A motorist who hit another vehicle, jumped the curb, struck a 90-year-old man and crashed into Saks Fifth Avenue was not driving recklessly, according to the office of Manhattan District Attorney Cy Vance.
Mansoor Day was taking his regular walk Wednesday morning when Richard Moussi, driving a Ford SUV with North Carolina plates, hit another vehicle, mounted the curb and struck the victim before hitting the building, according to reports.
The Daily News reports that Day, a well-known physician, is in critical condition with a broken neck, broken hip, and two broken legs.
Moussi was charged with having a fraudulent insurance card, according to the News and court records, but he was not charged for the crash, or for putting Dr. Day in the hospital. “Prosecutors said there was no evidence he was driving recklessly,” the News reported.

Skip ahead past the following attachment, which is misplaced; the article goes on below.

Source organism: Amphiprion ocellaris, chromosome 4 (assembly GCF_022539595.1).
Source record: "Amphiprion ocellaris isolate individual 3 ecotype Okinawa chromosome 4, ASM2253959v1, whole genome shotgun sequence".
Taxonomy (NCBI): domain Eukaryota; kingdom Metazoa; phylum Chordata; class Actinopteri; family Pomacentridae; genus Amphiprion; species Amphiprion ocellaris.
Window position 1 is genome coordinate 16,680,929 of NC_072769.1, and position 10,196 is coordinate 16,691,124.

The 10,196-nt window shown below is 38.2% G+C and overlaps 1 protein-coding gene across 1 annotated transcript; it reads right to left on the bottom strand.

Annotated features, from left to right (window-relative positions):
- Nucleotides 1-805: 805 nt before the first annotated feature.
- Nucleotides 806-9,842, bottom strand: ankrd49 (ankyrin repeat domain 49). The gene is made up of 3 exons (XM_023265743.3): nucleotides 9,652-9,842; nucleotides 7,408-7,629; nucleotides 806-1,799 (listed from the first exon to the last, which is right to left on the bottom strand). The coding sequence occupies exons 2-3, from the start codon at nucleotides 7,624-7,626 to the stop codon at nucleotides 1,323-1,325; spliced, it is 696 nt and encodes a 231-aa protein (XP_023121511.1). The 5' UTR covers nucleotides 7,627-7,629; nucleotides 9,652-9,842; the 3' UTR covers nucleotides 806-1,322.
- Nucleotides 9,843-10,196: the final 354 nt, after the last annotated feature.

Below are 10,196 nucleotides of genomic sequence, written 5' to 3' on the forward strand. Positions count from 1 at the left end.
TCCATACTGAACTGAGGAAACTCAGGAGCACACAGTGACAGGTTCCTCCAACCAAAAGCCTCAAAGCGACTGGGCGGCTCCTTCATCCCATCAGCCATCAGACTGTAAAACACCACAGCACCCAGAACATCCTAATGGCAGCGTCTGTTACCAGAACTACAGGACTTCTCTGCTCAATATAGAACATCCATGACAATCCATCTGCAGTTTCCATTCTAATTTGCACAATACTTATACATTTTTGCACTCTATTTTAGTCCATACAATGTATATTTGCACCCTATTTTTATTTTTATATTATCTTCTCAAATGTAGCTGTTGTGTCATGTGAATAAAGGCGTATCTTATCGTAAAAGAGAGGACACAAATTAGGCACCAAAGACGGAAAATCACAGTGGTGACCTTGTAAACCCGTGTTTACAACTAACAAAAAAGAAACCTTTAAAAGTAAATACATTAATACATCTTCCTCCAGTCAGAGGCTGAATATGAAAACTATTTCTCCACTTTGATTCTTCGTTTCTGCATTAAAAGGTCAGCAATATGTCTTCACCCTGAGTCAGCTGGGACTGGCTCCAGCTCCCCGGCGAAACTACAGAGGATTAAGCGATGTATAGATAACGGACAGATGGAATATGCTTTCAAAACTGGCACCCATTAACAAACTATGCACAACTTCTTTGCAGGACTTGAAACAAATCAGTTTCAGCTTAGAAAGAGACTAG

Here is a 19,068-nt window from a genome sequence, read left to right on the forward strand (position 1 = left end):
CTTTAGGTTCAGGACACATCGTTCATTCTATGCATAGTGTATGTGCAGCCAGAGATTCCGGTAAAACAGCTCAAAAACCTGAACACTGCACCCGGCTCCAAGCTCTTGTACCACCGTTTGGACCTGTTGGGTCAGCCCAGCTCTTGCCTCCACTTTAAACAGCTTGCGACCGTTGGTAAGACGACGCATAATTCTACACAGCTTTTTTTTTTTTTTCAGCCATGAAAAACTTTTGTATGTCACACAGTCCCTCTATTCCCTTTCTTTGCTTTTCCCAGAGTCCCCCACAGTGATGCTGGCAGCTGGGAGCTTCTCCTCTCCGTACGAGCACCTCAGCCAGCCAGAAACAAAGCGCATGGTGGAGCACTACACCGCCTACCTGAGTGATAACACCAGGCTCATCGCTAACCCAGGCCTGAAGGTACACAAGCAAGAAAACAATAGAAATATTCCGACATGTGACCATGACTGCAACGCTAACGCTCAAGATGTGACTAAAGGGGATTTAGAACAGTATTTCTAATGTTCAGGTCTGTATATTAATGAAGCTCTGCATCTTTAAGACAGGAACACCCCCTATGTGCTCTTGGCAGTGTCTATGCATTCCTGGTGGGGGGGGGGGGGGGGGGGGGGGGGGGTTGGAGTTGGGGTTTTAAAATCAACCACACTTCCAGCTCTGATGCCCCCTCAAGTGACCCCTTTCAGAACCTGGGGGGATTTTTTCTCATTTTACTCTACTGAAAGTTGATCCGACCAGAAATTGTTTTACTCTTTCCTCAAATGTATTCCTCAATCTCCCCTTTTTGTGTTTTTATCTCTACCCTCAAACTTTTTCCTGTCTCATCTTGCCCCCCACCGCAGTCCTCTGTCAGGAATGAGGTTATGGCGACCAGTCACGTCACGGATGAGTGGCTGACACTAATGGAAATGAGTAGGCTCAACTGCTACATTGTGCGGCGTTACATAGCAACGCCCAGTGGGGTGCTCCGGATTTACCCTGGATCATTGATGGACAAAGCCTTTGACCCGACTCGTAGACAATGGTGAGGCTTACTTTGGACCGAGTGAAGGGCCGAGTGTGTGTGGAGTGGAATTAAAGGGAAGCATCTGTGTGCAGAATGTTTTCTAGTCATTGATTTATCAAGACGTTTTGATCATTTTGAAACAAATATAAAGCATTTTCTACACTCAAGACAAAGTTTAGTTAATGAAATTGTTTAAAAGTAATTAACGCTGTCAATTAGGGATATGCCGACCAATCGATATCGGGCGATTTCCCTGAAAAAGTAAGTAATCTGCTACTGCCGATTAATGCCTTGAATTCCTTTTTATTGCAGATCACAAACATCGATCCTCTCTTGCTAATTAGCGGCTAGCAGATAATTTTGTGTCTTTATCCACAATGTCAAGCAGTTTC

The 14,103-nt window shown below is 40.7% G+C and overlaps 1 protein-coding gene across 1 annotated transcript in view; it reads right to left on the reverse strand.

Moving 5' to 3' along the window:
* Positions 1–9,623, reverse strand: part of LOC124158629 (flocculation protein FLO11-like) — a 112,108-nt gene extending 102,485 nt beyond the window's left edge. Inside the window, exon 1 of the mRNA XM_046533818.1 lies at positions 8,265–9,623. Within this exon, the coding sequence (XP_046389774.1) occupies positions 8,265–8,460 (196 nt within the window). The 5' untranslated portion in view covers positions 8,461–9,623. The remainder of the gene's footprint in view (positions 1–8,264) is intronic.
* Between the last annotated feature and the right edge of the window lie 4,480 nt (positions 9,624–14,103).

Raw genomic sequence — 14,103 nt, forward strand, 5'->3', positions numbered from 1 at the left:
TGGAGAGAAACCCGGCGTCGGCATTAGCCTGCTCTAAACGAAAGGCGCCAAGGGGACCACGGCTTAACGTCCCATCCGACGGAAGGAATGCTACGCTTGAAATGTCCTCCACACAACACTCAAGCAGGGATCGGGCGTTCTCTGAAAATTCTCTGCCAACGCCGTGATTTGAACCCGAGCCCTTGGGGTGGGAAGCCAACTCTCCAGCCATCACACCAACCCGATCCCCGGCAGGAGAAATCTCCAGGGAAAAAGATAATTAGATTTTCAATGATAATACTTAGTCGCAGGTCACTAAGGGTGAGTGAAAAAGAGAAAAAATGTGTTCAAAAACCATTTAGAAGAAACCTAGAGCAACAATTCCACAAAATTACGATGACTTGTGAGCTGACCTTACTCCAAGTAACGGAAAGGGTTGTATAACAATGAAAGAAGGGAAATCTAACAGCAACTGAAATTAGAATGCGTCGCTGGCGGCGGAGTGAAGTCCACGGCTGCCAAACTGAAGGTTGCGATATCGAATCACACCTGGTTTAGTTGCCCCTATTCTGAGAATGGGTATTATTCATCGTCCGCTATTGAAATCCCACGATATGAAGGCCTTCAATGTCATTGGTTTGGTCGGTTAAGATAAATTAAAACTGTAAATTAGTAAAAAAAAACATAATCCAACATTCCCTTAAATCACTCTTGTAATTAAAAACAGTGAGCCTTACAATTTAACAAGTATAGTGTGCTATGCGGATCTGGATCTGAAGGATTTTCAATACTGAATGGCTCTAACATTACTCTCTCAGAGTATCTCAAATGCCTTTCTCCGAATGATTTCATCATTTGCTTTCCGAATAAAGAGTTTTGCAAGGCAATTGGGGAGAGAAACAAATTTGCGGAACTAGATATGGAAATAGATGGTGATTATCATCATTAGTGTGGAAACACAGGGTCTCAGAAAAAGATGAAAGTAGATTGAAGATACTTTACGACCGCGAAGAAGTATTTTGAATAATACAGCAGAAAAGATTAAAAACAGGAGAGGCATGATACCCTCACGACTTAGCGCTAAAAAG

“There are accepted methods of estimating pre-crash vehicle speed based on the nature of the impact, the height of the curb, and other factors,” says attorney Steve Vaccaro. “Yes, a crash in and of itself is not evidence of reckless driving. But there is a lot more here than the mere fact of a crash. Was all the available evidence, including any eyewitness accounts, gathered and evaluated before prosecutors concluded that there was no evidence of recklessness?”
We asked Vance spokesperson Erin Duggan if it was determined whether Moussi was speeding or using a phone before the crash, but since he is facing a criminal charge, she said she could not discuss the case.
In 2012, 3,959 pedestrians and cyclists were wounded in Manhattan, and 41 were killed, according to NYPD. The majority of those crashes were not investigated by police, and none of the drivers involved in fatal crashes are known to have been charged for taking a life.